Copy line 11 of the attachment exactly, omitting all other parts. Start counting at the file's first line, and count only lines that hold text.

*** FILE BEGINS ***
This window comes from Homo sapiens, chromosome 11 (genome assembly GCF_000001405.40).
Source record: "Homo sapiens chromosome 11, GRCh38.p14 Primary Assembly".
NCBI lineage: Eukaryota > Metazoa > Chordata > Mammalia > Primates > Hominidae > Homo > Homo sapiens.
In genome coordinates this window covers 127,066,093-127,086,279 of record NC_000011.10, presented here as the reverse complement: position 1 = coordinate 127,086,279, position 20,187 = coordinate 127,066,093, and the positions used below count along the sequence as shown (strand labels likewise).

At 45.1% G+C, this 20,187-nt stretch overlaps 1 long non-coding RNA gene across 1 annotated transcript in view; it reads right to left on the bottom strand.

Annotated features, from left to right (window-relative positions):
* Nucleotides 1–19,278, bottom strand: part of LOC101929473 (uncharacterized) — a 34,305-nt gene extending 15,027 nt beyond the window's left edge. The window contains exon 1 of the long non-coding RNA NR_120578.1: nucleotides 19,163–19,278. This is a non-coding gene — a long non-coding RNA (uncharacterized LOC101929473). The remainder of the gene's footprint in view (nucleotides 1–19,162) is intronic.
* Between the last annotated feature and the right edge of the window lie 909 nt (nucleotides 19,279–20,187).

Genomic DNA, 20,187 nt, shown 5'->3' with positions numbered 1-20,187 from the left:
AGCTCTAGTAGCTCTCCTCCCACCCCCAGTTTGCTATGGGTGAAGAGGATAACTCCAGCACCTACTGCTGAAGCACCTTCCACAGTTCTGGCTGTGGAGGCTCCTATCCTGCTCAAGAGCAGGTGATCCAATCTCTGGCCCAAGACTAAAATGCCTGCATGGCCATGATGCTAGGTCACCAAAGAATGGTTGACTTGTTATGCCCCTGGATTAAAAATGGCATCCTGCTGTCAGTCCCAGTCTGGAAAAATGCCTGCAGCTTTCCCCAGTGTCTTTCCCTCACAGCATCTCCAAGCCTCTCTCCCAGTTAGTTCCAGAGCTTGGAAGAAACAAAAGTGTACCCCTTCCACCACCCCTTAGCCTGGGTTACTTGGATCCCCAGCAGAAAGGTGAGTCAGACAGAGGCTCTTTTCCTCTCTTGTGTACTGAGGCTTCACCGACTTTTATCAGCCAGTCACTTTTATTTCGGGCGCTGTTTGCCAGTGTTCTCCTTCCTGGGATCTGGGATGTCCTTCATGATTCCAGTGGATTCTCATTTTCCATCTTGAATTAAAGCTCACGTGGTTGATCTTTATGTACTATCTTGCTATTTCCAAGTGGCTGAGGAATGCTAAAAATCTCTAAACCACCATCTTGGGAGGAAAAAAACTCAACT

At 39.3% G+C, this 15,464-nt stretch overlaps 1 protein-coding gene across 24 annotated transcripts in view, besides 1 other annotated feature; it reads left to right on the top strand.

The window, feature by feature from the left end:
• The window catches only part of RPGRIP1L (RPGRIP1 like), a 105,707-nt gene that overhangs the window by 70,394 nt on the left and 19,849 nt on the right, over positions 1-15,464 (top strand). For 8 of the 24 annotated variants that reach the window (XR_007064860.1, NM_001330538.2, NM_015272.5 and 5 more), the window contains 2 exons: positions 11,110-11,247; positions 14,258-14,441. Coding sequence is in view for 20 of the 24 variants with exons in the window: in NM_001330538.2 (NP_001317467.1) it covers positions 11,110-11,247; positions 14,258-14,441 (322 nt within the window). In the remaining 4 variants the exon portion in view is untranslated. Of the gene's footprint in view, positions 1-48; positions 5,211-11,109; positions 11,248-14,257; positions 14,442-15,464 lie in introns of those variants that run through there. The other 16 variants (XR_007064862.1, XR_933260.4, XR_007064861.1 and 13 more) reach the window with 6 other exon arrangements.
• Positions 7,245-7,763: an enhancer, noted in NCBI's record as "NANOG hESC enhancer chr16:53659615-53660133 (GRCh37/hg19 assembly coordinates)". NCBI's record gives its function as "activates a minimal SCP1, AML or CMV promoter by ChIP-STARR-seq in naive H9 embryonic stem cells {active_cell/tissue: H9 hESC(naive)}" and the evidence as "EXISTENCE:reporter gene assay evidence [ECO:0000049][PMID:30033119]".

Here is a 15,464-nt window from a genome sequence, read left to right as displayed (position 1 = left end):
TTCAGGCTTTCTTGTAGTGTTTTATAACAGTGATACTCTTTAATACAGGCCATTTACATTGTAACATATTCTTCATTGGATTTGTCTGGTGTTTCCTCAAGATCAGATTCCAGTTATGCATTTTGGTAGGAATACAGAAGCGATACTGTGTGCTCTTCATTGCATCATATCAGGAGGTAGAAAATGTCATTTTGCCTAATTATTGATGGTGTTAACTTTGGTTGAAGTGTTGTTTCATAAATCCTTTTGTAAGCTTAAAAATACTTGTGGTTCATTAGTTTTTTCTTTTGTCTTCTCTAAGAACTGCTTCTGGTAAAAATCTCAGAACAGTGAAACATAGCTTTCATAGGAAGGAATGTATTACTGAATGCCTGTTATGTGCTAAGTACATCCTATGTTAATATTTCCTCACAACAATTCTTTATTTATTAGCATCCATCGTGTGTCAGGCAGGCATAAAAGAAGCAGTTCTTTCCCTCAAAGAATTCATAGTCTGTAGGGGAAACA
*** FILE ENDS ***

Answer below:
At 39.3% G+C, this 15,464-nt stretch overlaps 1 protein-coding gene across 24 annotated transcripts in view, besides 1 other annotated feature; it reads left to right on the top strand.